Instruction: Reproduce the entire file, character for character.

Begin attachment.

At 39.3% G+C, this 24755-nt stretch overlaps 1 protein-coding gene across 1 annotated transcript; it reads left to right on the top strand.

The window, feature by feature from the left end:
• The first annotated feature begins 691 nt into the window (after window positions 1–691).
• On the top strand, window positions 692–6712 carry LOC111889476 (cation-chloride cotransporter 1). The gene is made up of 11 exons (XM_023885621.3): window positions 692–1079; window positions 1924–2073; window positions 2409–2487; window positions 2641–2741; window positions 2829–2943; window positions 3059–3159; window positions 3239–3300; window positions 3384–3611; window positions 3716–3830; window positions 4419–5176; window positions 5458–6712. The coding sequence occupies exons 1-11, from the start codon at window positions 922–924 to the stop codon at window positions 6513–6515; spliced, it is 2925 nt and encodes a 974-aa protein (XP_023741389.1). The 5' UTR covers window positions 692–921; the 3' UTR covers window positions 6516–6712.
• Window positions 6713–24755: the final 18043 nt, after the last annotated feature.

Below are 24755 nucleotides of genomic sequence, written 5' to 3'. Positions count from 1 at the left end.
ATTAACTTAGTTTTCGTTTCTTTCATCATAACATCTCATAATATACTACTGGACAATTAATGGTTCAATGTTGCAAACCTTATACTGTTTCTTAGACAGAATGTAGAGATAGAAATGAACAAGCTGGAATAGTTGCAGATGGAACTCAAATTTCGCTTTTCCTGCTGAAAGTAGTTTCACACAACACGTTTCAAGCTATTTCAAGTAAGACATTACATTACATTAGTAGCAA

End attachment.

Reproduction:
At 39.3% G+C, this 24755-nt stretch overlaps 1 protein-coding gene across 1 annotated transcript; it reads left to right on the top strand.

The window, feature by feature from the left end:
• The first annotated feature begins 691 nt into the window (after window positions 1–691).
• On the top strand, window positions 692–6712 carry LOC111889476 (cation-chloride cotransporter 1). The gene is made up of 11 exons (XM_023885621.3): window positions 692–1079; window positions 1924–2073; window positions 2409–2487; window positions 2641–2741; window positions 2829–2943; window positions 3059–3159; window positions 3239–3300; window positions 3384–3611; window positions 3716–3830; window positions 4419–5176; window positions 5458–6712. The coding sequence occupies exons 1-11, from the start codon at window positions 922–924 to the stop codon at window positions 6513–6515; spliced, it is 2925 nt and encodes a 974-aa protein (XP_023741389.1). The 5' UTR covers window positions 692–921; the 3' UTR covers window positions 6516–6712.
• Window positions 6713–24755: the final 18043 nt, after the last annotated feature.

Below are 24755 nucleotides of genomic sequence, written 5' to 3'. Positions count from 1 at the left end.
ATTAACTTAGTTTTCGTTTCTTTCATCATAACATCTCATAATATACTACTGGACAATTAATGGTTCAATGTTGCAAACCTTATACTGTTTCTTAGACAGAATGTAGAGATAGAAATGAACAAGCTGGAATAGTTGCAGATGGAACTCAAATTTCGCTTTTCCTGCTGAAAGTAGTTTCACACAACACGTTTCAAGCTATTTCAAGTAAGACATTACATTACATTAGTAGCAA